The papers in panel III devoted themselves to the topic of popular culture, thus offering a counterpoint to the focus on the formal settings of identity and belonging in panel I. SINA SCHUHMAIER (Mannheim) investigated the relationship between Englishness and British pop music. Britpop presented an alternative conception of Englishness: Facing the dwindling of the empire and an economic shift, Britpop promised a “cool” and rebellious Englishness, which, however, remained predominately White and without reference to Britain’s imperial legacy. Identity was either conceived as pre-imperial, associated with a pastoral imagination, or expressing nostalgia for empire.
The self-image of superiority portrayed by Britpop can also be found in fashion. Just as Britpop made fun of the backwardness of continental European music, fashion in the 1960s found its new home in London. Presenting itself as a new global cultural capital, fashion became the driving force for several societal developments in London. FELIX FUHG (Berlin) argued that while fashion increased cultural exchange with continental Europe and the wide world, London’s willingness to accept otherness and difference, made influences from, for instance, Morocco and Indonesia, and an extended presence of Black models possible. While fashion freed beauty from its restrictive association with whiteness, it was, however, not enough to achieve a real effect on the notion of race in Britain.
Finally, panel IV turned to European integration and Britain’s difficult relationship with mainland Europe. MATHIAS HÄUSSLER (Regensburg) analysed the debate between the Daily Mirror and the Daily Express concerning Britain’s first application to join the European Community from 1961 to 1963. These two best-selling newspapers took fundamentally different positions with the Mirror being in favour of European integration and the Express strongly opposing it. Their debate was conducted on two levels. Firstly, the economy: while the Daily Mirror promised greater prosperity and therefore more jobs, the Daily Express predicted the ruin of small factories and farms. Secondly, in the political sphere, in which both newspapers tried to react to a portrayal of the UK as a country slowly declining in international power. For the Mirror, EC membership was a possibility to preserve Britain’s place in a post-imperial, interdependent world. However, all of that, as Häußler remarks, was rendered void in the face of Charles de Gaulle’s infamous veto.
While Häussler’s paper exemplified a generational and societal divide, ROBERT SAUNDERS (London) concentrated on the concept of sovereignty in both the 1975 and the 2016 referendum. Although sovereignty was the single most important idea of the Leave campaign in 2016, it could not function as an explanation on its own. With the slogan “Take back control”, Leave presented sovereignty as positive and intrinsic to British identity. Nevertheless, sovereignty failed to resonate in the 1970s. As Saunders argued, this was largely due to the context of the referendums. Political and economic circumstances were different in 2016, and thus, sovereignty functioned differently to benefit supports and opponents of British membership.
Brexit, its development, and its consequences will keep researchers busy for a long time to come. As Martina Steber (München) pointed out in her comment, both talks depicted a multitude of British visions about itself and Europe, with Brexit just being the recent tip of the iceberg. The British-European relationship can be traced back to the Roman Empire, creating two big historical narratives in research today. While medievalists and early modernists underline the otherness of the UK and draw on its insular state, contemporary historians emphasise the similarities. Steber proposed to locate Brexit in the global rise of conservative right-wing movements, such as France’s Marine Le Pen and Donald Trump.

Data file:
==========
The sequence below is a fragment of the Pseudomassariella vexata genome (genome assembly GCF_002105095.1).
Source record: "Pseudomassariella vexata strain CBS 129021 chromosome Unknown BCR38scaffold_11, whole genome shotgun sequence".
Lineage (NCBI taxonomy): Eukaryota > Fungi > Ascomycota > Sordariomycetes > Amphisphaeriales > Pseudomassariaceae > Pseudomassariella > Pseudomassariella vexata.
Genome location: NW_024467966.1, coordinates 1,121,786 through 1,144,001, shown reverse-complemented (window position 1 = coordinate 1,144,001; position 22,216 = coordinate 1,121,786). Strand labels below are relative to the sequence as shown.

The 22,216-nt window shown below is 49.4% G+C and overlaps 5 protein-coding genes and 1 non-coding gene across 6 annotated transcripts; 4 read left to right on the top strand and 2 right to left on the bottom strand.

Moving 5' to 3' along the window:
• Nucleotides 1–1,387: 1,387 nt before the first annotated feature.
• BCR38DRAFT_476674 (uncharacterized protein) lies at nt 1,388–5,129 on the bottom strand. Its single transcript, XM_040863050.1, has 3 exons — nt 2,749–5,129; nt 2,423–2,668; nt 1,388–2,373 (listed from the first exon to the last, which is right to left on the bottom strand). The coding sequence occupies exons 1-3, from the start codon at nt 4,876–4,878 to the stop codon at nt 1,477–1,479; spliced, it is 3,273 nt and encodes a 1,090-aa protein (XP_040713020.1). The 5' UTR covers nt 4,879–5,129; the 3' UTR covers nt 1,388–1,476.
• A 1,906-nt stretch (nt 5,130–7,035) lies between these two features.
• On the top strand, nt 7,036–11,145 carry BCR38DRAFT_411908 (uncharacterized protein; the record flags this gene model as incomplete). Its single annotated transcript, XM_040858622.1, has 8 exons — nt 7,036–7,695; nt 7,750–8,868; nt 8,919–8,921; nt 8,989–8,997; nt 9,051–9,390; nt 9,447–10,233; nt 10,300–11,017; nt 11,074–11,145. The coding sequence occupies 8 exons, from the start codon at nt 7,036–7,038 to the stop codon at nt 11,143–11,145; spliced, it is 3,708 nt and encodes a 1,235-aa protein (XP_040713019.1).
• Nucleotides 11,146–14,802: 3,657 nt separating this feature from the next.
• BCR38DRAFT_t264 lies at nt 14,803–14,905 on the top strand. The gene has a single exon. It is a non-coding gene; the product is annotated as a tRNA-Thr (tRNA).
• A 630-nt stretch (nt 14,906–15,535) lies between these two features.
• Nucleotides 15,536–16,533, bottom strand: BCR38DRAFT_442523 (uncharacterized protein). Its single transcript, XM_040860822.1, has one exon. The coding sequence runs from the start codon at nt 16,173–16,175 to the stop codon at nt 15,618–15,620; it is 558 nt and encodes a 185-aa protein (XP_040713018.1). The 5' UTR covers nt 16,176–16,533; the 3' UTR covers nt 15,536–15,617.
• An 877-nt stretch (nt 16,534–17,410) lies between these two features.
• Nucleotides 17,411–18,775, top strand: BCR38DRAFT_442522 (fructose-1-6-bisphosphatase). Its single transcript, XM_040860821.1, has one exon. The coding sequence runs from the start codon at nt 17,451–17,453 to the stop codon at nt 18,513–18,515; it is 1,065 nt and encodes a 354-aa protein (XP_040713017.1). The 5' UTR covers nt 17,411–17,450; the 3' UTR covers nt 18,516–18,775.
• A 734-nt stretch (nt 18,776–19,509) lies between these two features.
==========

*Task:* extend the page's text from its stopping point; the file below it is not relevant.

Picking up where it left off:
In her concluding remarks, Almuth Ebke identified three strands of debate that had crystallised over the course of the workshop: a first one, which discussed the more formal settings and power structures of belonging, a second concerned with how belonging is negotiated in different cultural fields, and a third, more conceptual strand, which focused on the history of meaning of the concept of identity. As Angster and Steber pointed out in the final discussion, when dealing with the term identity, it is important to differentiate between the analytical uses of the term and the historical meanings attached to it. It is thus of great interest to investigate the fields in which question of identity are discussed without the explicit use of the term.
Nikolai Wehrs (Konstanz), Almuth Ebke (Mannheim), Daniel Larsen (Cambridge): Welcome and introduction
Peter Mandler (Cambridge): What (and When) is "National Identity"? The History of an Idea in British Public Discourse since 1945
Introduction & Moderation: Almuth Ebke
_Panel I: “England Your England” – National Identity and the Question of
Chair: Daniel Larsen
Stephen E. Foose (Marburg): The British Passport – an Object of Identification between National and Imperial Belonging in England and Jamaica, 1948-1962
Isabelle-Christine Panreck (Dresden): Englishness, Scottishness and Britishness in the Curriculum. How Discourses on National Identity Shape “Citizenship Education” in the UK
Comment: Emily Robinson (Sussex)
_Panel II: “Empire Builders Reduced to Clerks”? The Experience of
Chair: Martin Rempe (Konstanz)
Theo Williams (Durham): Pan-Africanism, George Orwell, and Reconciling Antiimperialism with British Patriotism
Lena Jur (Marburg): Children of Decolonization – Adoptions of Coloured Children in the United Kingdom, ca. 1948-1980
Comment: Julia Angster (Mannheim)
_Roundtable: The Orwell Factor – British Intellectuals and the Issue of Collective Identity since World War II
Chair: Anja Hartl (Konstanz)
Stefan Collini (Cambridge), Charlotte Lydia Riley (Southampton), Peter Stansky (Stanford)
_Panel III: “The Gentleness of the English Civilization” – Marking National
Identity in Popular Culture_
Chair: Sven Reichardt (Konstanz)
Sina Schuhmaier (Mannheim): Competing Stories – On the “Englishness” of British Popular Music
Felix Fuhg (Berlin): Made in Britain? National Identity, Transnational Fashion and the Rise of Multiculturalism in the 1960s
_Panel IV: “The English Revolution” – British Democracy, Brexit and the
Question of Sovereignty_
Chair: Sina Steglich (London)
Mathias Häußler (Regensburg): Bras, Beers, and Empire: Images of Europe and British Identity Constructions in the Early 1960s
Robert Saunders (London): "Losing Sovereignty": Democracy and Identity on the Road to Brexit
Comment: Martina Steber (München)
Almuth Ebke: Input